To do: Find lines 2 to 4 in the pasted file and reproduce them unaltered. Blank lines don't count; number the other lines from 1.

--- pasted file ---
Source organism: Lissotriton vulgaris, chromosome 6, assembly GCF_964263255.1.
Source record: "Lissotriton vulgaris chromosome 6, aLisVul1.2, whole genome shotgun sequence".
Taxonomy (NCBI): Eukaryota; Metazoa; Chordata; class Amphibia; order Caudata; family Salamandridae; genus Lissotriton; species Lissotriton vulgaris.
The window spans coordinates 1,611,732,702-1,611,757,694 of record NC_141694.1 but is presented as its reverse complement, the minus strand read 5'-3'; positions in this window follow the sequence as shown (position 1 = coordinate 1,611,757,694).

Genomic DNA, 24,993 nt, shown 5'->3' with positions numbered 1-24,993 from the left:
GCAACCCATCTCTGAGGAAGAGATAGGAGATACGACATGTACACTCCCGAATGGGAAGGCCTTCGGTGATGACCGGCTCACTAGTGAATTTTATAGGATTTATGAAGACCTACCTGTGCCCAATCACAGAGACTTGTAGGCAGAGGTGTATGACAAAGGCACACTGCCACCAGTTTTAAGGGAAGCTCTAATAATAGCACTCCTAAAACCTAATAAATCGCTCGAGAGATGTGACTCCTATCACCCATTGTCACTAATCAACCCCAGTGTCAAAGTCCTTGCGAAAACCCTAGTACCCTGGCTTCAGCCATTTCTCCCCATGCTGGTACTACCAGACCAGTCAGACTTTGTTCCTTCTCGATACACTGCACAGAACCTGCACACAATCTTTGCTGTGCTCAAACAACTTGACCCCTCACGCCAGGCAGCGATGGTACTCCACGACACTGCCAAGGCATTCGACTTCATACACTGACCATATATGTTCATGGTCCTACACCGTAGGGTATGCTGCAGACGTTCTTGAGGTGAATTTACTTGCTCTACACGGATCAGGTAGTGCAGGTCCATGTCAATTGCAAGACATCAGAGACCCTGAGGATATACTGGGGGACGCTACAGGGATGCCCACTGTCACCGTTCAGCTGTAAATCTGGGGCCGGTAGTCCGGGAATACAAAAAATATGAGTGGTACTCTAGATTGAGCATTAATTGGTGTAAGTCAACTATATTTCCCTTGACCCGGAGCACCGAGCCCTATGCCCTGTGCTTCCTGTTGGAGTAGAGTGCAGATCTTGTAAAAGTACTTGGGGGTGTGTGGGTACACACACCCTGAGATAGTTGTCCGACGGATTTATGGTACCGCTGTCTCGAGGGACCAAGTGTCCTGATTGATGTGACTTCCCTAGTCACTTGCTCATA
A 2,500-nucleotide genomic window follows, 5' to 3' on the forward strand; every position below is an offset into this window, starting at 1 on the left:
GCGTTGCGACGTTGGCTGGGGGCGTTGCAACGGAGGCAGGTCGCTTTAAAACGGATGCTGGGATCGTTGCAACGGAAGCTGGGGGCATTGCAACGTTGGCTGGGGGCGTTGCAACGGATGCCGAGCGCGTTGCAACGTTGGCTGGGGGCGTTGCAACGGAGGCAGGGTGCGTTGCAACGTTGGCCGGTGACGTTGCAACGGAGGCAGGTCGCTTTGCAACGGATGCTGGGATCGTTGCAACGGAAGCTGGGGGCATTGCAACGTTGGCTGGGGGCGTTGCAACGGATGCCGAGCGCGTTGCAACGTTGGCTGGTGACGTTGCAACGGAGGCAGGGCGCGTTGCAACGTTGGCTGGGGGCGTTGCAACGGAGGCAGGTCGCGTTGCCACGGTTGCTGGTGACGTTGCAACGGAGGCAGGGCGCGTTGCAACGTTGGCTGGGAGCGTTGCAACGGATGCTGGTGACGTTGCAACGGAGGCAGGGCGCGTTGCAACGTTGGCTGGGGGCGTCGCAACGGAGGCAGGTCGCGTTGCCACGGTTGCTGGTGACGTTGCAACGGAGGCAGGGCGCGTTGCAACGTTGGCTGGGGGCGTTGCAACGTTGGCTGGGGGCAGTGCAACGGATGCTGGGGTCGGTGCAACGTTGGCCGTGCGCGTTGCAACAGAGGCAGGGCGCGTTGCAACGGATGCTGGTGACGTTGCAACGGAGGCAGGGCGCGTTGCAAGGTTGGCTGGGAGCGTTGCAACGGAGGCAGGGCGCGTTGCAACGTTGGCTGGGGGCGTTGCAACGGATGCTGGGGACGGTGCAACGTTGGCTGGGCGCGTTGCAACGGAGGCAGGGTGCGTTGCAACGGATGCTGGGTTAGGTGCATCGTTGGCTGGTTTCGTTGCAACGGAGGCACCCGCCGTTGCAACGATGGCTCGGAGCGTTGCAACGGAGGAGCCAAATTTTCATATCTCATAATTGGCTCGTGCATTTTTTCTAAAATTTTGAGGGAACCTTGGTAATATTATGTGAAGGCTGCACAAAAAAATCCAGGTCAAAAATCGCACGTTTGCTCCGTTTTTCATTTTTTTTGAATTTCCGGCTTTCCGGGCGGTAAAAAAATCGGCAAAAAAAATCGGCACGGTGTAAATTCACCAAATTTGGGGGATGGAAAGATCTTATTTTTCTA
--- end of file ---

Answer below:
Source record: "Lissotriton vulgaris chromosome 6, aLisVul1.2, whole genome shotgun sequence".
Taxonomy (NCBI): Eukaryota; Metazoa; Chordata; class Amphibia; order Caudata; family Salamandridae; genus Lissotriton; species Lissotriton vulgaris.
The window spans coordinates 1,611,732,702-1,611,757,694 of record NC_141694.1 but is presented as its reverse complement, the minus strand read 5'-3'; positions in this window follow the sequence as shown (position 1 = coordinate 1,611,757,694).